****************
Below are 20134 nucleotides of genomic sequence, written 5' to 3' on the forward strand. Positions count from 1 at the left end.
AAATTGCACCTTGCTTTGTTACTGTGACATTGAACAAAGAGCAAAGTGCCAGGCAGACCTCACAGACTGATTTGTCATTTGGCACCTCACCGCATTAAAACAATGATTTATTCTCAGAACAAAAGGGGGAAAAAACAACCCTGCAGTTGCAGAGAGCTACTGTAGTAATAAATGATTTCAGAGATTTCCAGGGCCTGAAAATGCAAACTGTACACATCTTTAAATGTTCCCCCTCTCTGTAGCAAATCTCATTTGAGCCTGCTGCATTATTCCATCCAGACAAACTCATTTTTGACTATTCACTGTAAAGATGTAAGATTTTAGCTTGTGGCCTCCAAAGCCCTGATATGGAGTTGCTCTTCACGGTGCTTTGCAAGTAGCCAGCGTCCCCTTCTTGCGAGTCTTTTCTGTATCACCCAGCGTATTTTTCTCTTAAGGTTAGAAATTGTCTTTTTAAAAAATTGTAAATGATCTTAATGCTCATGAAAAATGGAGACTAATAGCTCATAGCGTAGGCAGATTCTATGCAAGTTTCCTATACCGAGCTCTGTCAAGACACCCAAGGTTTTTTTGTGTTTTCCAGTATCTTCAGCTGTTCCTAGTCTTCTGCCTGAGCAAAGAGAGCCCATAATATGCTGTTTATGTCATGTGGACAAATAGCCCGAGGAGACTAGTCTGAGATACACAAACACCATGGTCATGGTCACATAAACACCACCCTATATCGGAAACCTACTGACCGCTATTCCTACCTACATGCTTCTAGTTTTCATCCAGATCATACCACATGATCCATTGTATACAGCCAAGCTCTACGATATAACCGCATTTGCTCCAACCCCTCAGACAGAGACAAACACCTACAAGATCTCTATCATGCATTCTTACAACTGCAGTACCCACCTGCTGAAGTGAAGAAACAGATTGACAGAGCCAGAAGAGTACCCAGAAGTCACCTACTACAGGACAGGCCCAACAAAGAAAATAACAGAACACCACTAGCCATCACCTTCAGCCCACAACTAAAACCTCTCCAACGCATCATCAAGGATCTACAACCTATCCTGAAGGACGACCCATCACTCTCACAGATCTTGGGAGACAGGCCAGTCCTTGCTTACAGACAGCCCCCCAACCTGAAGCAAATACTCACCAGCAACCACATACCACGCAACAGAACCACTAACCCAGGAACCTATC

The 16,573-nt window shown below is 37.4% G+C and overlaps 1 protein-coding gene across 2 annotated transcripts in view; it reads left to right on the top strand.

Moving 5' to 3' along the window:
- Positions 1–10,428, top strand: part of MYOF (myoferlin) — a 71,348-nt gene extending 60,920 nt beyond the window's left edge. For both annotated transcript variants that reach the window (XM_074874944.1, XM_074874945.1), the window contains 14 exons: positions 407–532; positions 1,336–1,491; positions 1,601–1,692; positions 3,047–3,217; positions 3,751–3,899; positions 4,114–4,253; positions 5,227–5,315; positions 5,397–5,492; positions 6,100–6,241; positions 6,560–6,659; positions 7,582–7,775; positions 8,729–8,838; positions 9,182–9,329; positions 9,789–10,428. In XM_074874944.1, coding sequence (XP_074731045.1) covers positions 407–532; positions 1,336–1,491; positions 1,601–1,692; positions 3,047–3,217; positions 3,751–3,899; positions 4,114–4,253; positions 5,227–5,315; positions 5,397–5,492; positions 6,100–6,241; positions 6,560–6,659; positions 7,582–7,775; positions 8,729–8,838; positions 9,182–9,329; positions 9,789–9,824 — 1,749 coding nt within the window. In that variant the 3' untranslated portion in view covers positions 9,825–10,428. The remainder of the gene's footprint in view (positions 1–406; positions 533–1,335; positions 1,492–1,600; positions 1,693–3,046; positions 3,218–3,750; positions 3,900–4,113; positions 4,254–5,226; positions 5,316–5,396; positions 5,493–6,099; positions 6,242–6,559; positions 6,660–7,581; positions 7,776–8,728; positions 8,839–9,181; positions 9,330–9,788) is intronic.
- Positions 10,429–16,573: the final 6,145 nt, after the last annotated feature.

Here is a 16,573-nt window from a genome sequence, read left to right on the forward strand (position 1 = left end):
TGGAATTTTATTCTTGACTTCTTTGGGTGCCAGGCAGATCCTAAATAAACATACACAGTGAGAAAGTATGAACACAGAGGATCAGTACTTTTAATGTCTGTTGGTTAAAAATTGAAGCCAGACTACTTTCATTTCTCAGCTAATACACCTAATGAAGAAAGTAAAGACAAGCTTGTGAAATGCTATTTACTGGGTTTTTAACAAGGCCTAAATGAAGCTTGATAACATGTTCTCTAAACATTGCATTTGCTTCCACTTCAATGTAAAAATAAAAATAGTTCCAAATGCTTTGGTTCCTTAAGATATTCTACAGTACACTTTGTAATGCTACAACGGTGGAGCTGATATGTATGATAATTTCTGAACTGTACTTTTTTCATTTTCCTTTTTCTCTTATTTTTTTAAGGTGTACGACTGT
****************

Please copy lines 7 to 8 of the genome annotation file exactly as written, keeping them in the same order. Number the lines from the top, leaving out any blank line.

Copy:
Here is a 16,573-nt window from a genome sequence, read left to right on the forward strand (position 1 = left end):
TGGAATTTTATTCTTGACTTCTTTGGGTGCCAGGCAGATCCTAAATAAACATACACAGTGAGAAAGTATGAACACAGAGGATCAGTACTTTTAATGTCTGTTGGTTAAAAATTGAAGCCAGACTACTTTCATTTCTCAGCTAATACACCTAATGAAGAAAGTAAAGACAAGCTTGTGAAATGCTATTTACTGGGTTTTTAACAAGGCCTAAATGAAGCTTGATAACATGTTCTCTAAACATTGCATTTGCTTCCACTTCAATGTAAAAATAAAAATAGTTCCAAATGCTTTGGTTCCTTAAGATATTCTACAGTACACTTTGTAATGCTACAACGGTGGAGCTGATATGTATGATAATTTCTGAACTGTACTTTTTTCATTTTCCTTTTTCTCTTATTTTTTTAAGGTGTACGACTGT